Question: Diffbind - What exactly is a "consensus" peak set?
gravatar for wesley.cai
19 months ago by
wesley.cai0 wrote:

Hi, I have a question about the definition of consensus peak set. I can think of two options:

A) One single peak set from adding and merging multiple peak sets. akin to: cat 1.bed 2.bed | bedtools merge -stdin > consensus.bed

B) A "pooled" peak set consisting of all the peaks from the two input peak sets. akin to: cat 1.bed 2.bed > consensus.bed

Which one is it?

The reason I ask is because I am trying to decide whether it would be a good idea to perform IDR on my samples and use the single IDR-cutoff peak set as the "consensus" for differential binding analysis. I would do this if A) is the right answer. However, if it is B) then IDR is somewhat redundant, as diffbind would just tell me all of the peaks that are significant. 

Thanks in advance.


ADD COMMENTlink modified 19 months ago by Gord Brown570 • written 19 months ago by wesley.cai0
gravatar for Gord Brown
19 months ago by
Gord Brown570
United Kingdom
Gord Brown570 wrote:


It's A).  Peaks are merged if they overlap by >= 1 bp.  We've talked about an option to keep all peaks, i.e don't merge, but that raises questions about how to count reads that overlap multiple peaks, etc.

Unsolicited advice: the IDR is quite unstable, i.e. different initial parameter choices yield quite different answers.  Li's (the author) advice is to try a variety of parameters to see if there is a common core of 'good' peaks.


 - Gord

ADD COMMENTlink written 19 months ago by Gord Brown570

I see, thanks Gord. I also welcome any advice from you brilliant folks. That's the first I've heard of that, so I'll give it a go on my data. 

This is out of the scope of Diffbind, but do you personally prefer obtaining significant differences through Diffbind without the IDR pipeline? Or do you actually follow Li's advice?

ADD REPLYlink written 19 months ago by wesley.cai0

I wanted to add somethings to what Gord said.

The ENCODE standards, including IDR, were developed as part of an effort to identify the locations where binding sites and epigenetic marks are. The focus of this type of "mapping" exercise is on identifying the location of binding sites with high confidence. 

The goals of a differential analysis are different. We are trying to identify genomic intervals where we have confidence that binding levels have changed. A definitive "map" of high-confidence binding sites is not required to accomplish this. The techniques used in DiffBind should be robust to the inclusion of low-confidence binding sites and noise, so long as there are sufficient replicates to properly power the analysis. Only sites that consistently differ in read density across all the replicates in the sample groups should be identified as being differentially bound with high confidence (low FDR). So choosing a "lenient" consensus set, and not worrying too much about getting a perfect set, is fine.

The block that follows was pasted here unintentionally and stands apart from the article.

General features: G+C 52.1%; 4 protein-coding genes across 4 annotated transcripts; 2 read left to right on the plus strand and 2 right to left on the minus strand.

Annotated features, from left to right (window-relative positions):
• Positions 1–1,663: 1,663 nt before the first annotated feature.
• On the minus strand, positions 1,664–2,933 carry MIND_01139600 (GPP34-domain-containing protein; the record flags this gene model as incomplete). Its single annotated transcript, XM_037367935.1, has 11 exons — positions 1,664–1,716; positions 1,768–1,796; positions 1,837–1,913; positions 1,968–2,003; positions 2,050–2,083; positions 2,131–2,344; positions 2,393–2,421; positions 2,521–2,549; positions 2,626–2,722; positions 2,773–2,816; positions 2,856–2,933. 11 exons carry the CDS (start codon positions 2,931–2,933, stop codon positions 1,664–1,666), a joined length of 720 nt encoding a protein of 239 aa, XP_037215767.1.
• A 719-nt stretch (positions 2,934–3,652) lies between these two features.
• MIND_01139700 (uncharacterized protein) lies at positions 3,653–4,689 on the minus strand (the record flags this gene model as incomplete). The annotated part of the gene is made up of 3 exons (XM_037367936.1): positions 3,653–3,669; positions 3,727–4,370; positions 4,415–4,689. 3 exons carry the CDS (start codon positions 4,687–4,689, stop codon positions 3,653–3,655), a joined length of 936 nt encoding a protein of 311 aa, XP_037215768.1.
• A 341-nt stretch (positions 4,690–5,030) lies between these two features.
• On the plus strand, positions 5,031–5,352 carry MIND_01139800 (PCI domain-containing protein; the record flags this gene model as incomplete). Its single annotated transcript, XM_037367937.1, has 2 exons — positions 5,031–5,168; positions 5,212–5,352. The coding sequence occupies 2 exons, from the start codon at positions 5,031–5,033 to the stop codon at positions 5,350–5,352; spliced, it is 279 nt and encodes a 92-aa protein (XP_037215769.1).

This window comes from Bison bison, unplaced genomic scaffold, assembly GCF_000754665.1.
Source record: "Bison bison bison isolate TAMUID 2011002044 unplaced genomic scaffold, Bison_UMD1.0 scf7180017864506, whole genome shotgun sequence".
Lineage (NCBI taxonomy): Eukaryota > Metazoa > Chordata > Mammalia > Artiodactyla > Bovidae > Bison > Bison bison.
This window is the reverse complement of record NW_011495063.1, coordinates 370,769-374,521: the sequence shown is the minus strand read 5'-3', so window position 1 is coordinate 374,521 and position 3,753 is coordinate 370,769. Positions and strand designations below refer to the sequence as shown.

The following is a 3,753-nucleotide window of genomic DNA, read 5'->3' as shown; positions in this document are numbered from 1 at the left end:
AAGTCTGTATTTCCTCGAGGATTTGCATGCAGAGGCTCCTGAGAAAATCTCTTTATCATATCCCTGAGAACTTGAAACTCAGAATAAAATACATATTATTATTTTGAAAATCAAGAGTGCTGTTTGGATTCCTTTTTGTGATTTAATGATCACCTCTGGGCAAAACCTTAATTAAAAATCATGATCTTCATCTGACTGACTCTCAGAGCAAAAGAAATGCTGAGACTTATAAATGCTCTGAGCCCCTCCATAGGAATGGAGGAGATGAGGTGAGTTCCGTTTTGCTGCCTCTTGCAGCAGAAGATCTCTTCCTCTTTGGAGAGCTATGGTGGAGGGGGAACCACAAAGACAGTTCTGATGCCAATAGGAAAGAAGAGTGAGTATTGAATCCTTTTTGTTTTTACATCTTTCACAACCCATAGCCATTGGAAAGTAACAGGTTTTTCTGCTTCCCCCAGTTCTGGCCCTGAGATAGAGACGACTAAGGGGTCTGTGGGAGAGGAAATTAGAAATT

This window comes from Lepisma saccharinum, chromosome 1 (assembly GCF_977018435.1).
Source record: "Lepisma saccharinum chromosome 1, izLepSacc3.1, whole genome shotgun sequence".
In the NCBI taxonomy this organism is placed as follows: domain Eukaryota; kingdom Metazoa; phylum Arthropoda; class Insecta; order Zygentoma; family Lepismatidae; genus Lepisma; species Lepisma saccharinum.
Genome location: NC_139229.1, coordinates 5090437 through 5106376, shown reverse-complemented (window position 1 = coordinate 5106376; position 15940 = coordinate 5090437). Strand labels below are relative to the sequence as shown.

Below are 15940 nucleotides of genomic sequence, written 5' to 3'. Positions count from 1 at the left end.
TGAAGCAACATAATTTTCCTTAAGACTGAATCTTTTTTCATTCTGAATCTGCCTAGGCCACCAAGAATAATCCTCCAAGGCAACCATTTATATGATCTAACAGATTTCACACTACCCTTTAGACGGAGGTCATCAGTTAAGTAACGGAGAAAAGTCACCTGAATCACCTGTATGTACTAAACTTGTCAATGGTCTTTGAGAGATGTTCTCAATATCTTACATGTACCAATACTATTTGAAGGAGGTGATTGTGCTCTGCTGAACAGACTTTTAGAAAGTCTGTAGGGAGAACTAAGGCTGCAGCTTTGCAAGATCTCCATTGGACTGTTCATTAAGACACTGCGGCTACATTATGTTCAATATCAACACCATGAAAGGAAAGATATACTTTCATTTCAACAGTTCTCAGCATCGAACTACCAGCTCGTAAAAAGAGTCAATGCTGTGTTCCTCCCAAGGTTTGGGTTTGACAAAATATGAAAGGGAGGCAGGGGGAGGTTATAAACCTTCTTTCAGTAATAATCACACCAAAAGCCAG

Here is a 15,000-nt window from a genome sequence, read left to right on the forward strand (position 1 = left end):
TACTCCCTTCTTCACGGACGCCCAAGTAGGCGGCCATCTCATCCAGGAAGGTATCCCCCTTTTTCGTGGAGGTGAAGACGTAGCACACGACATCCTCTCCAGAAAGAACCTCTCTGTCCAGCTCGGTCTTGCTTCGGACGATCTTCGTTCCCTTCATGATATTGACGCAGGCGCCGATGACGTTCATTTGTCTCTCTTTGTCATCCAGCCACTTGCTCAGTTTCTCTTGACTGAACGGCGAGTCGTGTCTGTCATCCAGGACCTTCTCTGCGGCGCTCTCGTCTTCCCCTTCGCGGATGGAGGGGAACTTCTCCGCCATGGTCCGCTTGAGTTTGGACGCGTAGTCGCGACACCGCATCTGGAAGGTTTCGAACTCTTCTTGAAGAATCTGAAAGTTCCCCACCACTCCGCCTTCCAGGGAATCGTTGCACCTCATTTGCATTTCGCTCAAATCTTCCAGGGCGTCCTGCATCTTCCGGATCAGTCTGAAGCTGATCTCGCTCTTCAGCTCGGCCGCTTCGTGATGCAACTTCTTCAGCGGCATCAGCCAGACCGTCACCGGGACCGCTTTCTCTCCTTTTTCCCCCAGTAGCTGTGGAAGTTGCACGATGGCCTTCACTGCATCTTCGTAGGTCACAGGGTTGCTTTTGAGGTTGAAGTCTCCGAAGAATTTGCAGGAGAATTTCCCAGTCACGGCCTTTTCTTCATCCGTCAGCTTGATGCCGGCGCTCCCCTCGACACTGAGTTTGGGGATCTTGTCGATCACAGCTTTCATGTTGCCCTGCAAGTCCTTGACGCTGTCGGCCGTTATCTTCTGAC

Secondly, regarding merging of peaks that overlap in multiple samples. We do this so that the consensus peaks are unique in the bases they cover, so we can uniquely assign reads when counting. There are some downsides to this. One is that the peak intervals tend to get wider the more samples there are, and wider peaks can include more background which can compromise the analysis. For "punctate" peaks such as transcription factor binding, we recommend re-centering the peaks using the summits parameter in dba.count(). This will identify a consensus "summit" (point of highest coverage) and replace the peak interval with a new one of consistent width centered on the summit. For example, if you specify summits=200, the peak intervals will all be 400bp (200bp upstream and downstream of the summit). 

Another disadvantage of merging (and recentering) is that the consensus peaks can be difficult to relate back to the originally called peaks. The idea is that DiffBind helps identify regions on the genome where we have high confidence that the binding changed; there can then be more detailed analysis of what is going on in these regions (which may involve a complex pattern of enrichment).


ADD REPLYlink modified 19 months ago • written 19 months ago by Rory Stark2.5k

This makes a lot of sense, thank you for the insight!


ADD REPLYlink written 19 months ago by wesley.cai0


We (our Bioinformatics Core group) do our best to insist on at least 3 replicates, so IDR is not directly applicable.  Personally I don't use IDR, instead just use DiffBind and the underlying package DESeq2, which does the actual statistical analysis.  I don't think anybody in our group uses IDR routinely. 


 - Gord

ADD REPLYlink written 19 months ago by Gord Brown570

Ah, I see. Thanks for the response! 


ADD REPLYlink written 19 months ago by wesley.cai0
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